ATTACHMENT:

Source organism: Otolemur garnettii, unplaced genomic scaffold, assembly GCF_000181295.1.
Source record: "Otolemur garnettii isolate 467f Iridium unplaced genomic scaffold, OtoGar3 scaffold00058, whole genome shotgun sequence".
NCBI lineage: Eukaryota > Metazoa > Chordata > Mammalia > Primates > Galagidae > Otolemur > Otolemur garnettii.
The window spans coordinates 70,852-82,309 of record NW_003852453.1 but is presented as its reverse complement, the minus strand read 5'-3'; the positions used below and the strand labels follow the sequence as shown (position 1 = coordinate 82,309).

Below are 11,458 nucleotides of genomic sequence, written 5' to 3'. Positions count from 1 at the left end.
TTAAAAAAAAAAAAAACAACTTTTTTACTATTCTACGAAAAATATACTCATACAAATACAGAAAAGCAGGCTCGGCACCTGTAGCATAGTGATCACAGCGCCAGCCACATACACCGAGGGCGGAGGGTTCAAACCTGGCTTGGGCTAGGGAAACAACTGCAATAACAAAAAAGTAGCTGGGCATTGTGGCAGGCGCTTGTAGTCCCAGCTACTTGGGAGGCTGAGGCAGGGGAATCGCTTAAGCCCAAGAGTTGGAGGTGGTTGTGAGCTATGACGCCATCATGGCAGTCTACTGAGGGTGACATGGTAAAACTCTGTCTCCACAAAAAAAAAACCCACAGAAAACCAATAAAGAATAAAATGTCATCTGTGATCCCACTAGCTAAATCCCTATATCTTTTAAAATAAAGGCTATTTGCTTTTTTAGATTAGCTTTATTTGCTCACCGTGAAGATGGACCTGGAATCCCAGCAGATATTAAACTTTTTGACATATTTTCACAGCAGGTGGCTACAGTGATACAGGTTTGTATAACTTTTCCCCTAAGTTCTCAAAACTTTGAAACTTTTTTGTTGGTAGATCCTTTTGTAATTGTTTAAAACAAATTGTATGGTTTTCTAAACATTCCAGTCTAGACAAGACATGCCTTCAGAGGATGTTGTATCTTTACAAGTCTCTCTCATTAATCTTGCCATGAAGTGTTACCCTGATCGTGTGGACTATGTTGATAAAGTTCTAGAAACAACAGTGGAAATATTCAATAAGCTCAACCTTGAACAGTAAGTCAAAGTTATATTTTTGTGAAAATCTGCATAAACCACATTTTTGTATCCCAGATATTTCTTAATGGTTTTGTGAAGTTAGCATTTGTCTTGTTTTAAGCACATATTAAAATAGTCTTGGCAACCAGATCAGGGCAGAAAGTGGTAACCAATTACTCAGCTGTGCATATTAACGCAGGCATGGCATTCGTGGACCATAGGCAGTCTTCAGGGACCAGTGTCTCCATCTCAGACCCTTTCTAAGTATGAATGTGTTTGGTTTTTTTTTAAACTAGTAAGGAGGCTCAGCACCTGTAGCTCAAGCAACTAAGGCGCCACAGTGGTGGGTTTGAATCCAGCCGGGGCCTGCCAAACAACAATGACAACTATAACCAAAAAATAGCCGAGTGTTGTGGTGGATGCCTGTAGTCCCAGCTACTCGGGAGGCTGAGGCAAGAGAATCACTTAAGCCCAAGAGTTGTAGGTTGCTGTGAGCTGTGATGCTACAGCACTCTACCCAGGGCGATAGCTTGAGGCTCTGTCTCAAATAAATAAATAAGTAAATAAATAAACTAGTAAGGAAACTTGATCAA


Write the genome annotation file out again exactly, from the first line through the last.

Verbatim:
Source organism: Otolemur garnettii, unplaced genomic scaffold, assembly GCF_000181295.1.
Source record: "Otolemur garnettii isolate 467f Iridium unplaced genomic scaffold, OtoGar3 scaffold00058, whole genome shotgun sequence".
NCBI lineage: Eukaryota > Metazoa > Chordata > Mammalia > Primates > Galagidae > Otolemur > Otolemur garnettii.
The window spans coordinates 70,852-82,309 of record NW_003852453.1 but is presented as its reverse complement, the minus strand read 5'-3'; the positions used below and the strand labels follow the sequence as shown (position 1 = coordinate 82,309).

Below are 11,458 nucleotides of genomic sequence, written 5' to 3'. Positions count from 1 at the left end.
TTAAAAAAAAAAAAAACAACTTTTTTACTATTCTACGAAAAATATACTCATACAAATACAGAAAAGCAGGCTCGGCACCTGTAGCATAGTGATCACAGCGCCAGCCACATACACCGAGGGCGGAGGGTTCAAACCTGGCTTGGGCTAGGGAAACAACTGCAATAACAAAAAAGTAGCTGGGCATTGTGGCAGGCGCTTGTAGTCCCAGCTACTTGGGAGGCTGAGGCAGGGGAATCGCTTAAGCCCAAGAGTTGGAGGTGGTTGTGAGCTATGACGCCATCATGGCAGTCTACTGAGGGTGACATGGTAAAACTCTGTCTCCACAAAAAAAAAACCCACAGAAAACCAATAAAGAATAAAATGTCATCTGTGATCCCACTAGCTAAATCCCTATATCTTTTAAAATAAAGGCTATTTGCTTTTTTAGATTAGCTTTATTTGCTCACCGTGAAGATGGACCTGGAATCCCAGCAGATATTAAACTTTTTGACATATTTTCACAGCAGGTGGCTACAGTGATACAGGTTTGTATAACTTTTCCCCTAAGTTCTCAAAACTTTGAAACTTTTTTGTTGGTAGATCCTTTTGTAATTGTTTAAAACAAATTGTATGGTTTTCTAAACATTCCAGTCTAGACAAGACATGCCTTCAGAGGATGTTGTATCTTTACAAGTCTCTCTCATTAATCTTGCCATGAAGTGTTACCCTGATCGTGTGGACTATGTTGATAAAGTTCTAGAAACAACAGTGGAAATATTCAATAAGCTCAACCTTGAACAGTAAGTCAAAGTTATATTTTTGTGAAAATCTGCATAAACCACATTTTTGTATCCCAGATATTTCTTAATGGTTTTGTGAAGTTAGCATTTGTCTTGTTTTAAGCACATATTAAAATAGTCTTGGCAACCAGATCAGGGCAGAAAGTGGTAACCAATTACTCAGCTGTGCATATTAACGCAGGCATGGCATTCGTGGACCATAGGCAGTCTTCAGGGACCAGTGTCTCCATCTCAGACCCTTTCTAAGTATGAATGTGTTTGGTTTTTTTTTAAACTAGTAAGGAGGCTCAGCACCTGTAGCTCAAGCAACTAAGGCGCCACAGTGGTGGGTTTGAATCCAGCCGGGGCCTGCCAAACAACAATGACAACTATAACCAAAAAATAGCCGAGTGTTGTGGTGGATGCCTGTAGTCCCAGCTACTCGGGAGGCTGAGGCAAGAGAATCACTTAAGCCCAAGAGTTGTAGGTTGCTGTGAGCTGTGATGCTACAGCACTCTACCCAGGGCGATAGCTTGAGGCTCTGTCTCAAATAAATAAATAAGTAAATAAATAAACTAGTAAGGAAACTTGATCAA